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Angular Momentum

Angular Momentum

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Angular Momentum

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  1. Angular Momentum The mass of an object (m) is the measure of its resistance to translational acceleration. The moment of inertia of an object (I) is the measure of its resistance to angular acceleration. How does quantifying I help us to understand objects in rotational motion? (How did quantifying m help us to understand objects in translational motion?) OSU PH 212, Before Class #5

  2. Another Fundamental Consistency in the Universe: The Conservation of Angular Momentum The whole point of defining I properly is to understand the “persistence” of angular motion—just as we understand the “persistence” of translational motion: Momentum. P = mv (“inertia times velocity”) for linear momentum. Similarly, we write angular momentum as the product of rotational inertia and angular velocity: L = I* And like its linear counterpart, angular momentum is apparently a property of all matter—every object (anything with mass) in the universe. And, again, like linear momentum, so far as we have observed: The total quantity of this property, angular momentum, in the universe is constant. In other words, it cannot be either created or destroyed. It can only be transferred between objects. *at least for objects symmetric about a rotational axis. OSU PH 212, Before Class #5

  3. Here are some of the direct analogies between (linear) translational and rotational motion: Quantity or PrincipleLinearRotation Position x Velocity v Acceleration a Inertia (resistance to mass (m) moment of acceleration) inertia (I) Momentum P= mvL= Iw OSU PH 212, Before Class #5

  4. Thus we can argue the same case as with linear momentum: In an isolated system (any set of objects unaffected by any exchanges of momentum except with one another), L = 0. That is, Li = Lf. Q: An ice-skater is standing upright and spinning in place on the ice, with her arms outstretched and no friction to slow her rotation. Then she draws her arms in toward her body—toward her axis of rotation. What must happen? A: There is no external influence on her rotation, so L = 0. But by drawing in her arms, she is reducing her moment of inertia for this rotation: There is more mass (her arms) closer to the axis of rotation. So if L does not change, but I has decreased,  must increase. OSU PH 212, Before Class #5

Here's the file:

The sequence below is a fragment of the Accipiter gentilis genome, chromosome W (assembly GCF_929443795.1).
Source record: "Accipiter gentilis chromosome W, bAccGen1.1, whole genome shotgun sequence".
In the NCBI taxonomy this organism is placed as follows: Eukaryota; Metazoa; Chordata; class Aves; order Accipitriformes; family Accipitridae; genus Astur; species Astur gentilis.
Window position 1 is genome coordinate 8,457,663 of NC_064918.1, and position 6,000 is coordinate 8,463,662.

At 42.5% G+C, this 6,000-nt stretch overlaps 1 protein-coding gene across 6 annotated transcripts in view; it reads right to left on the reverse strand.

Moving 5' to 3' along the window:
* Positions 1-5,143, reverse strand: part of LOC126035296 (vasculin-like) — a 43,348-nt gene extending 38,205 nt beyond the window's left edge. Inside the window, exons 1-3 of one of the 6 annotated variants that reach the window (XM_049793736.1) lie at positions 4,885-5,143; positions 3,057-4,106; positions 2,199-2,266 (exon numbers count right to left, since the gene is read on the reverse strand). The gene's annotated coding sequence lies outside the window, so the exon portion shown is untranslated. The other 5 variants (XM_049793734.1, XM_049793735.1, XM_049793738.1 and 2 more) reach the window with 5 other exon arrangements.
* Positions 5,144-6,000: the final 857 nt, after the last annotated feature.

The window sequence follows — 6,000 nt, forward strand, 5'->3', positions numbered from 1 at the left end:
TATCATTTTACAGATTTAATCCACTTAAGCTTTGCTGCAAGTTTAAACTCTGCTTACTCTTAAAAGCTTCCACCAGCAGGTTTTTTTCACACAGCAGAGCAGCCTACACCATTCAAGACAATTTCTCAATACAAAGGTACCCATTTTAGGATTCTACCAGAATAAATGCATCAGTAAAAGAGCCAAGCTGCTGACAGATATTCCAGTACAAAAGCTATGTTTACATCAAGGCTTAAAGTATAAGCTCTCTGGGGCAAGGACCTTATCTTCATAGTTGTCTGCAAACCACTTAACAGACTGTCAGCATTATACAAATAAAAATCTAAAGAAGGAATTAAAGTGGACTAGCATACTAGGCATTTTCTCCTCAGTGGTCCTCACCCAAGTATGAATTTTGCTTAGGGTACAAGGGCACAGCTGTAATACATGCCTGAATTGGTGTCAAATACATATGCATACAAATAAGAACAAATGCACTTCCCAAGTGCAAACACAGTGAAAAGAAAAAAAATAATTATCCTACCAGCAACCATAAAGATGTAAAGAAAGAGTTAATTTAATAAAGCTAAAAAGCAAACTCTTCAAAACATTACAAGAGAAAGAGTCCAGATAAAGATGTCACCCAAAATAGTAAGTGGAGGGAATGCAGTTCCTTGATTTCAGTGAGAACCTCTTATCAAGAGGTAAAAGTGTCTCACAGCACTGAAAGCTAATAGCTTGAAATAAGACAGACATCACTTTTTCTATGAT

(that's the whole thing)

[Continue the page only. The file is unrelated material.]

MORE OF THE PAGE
5. Two buckets spin around in a horizontal circle on frictionless bearings. When it begins to rain (no wind, with vertical rainfall) into the buckets… • The buckets speed up because the gravitational potential energy of the rain is transformed into kinetic energy. • The buckets continue to rotate at constant w, because the rain falls vertically but the buckets move horizontally. • The buckets slow down, because the angular momentum of the bucket + rain system is conserved. • The buckets continue to rotate at constant w, because the total Emech of the bucket + rain system is conserved. • None of the above. OSU PH 212, Before Class #5

  6. Two buckets spin around in a horizontal circle on frictionless bearings. When it begins to rain (no wind, with vertical rainfall) into the buckets… • The buckets speed up because the gravitational potential energy of the rain is transformed into kinetic energy. • The buckets continue to rotate at constant w, because the rain falls vertically but the buckets move horizontally. • The buckets slow down, because the angular momentum of the bucket + rain system is conserved; and the rain contributed additional mass but not any additional angular momentum around the buckets’ axis. • The buckets continue to rotate at constant w, because the total Emech of the bucket + rain system is conserved. • None of the above. OSU PH 212, Before Class #5

  7. (Similar to Prep 2, item 4b) A figure skater spins in place on frictionless ice. At first, with her arms outstretched, her angular velocity is 10.0 rad/s. Then she draws in her arms, which decreases her moment of inertia about the axis of rotation by 20%. What is her new angular velocity? A. 7.50 rad/s B. 8.00 rad/s C. 12.0 rad/s D. 12.5 rad/s E. None of the above. OSU PH 212, Before Class #5

  8. (Similar to Prep 2, item 4b) A figure skater spins in place on frictionless ice. At first, with her arms outstretched, her angular velocity is 10.0 rad/s. Then she draws in her arms, which decreases her moment of inertia about the axis of rotation by 20%. What is her new angular velocity? A. 7.50 rad/s B. 8.00 rad/s C. 12.0 rad/s D.12.5 rad/s (Conservation of L: Iiwi = Ifwf) E. None of the above. OSU PH 212, Before Class #5

  9. Can collisions and explosions happen with rotating objects? Yes. Suppose two objects, each able to spin about the same axis, collide and stick together. Or suppose a single mass drops onto a rotating carousel and comes to rest at a point some distance from the hub. (See Prep 2, items 5a and 6c, respectively.) Those are cases of “two objects becoming one”—a collision —and at least one of the objects has rotational motion and therefore angular momentum. But the new combined object has a different I and therefore a different w. Or, what about the opposite process? For example, what if a child begins to walk around a rotating carousel? This is “one object becoming two”—an explosion—and each object now has its own I and w around the axis. See Prep 2, item 6a. OSU PH 212, Before Class #5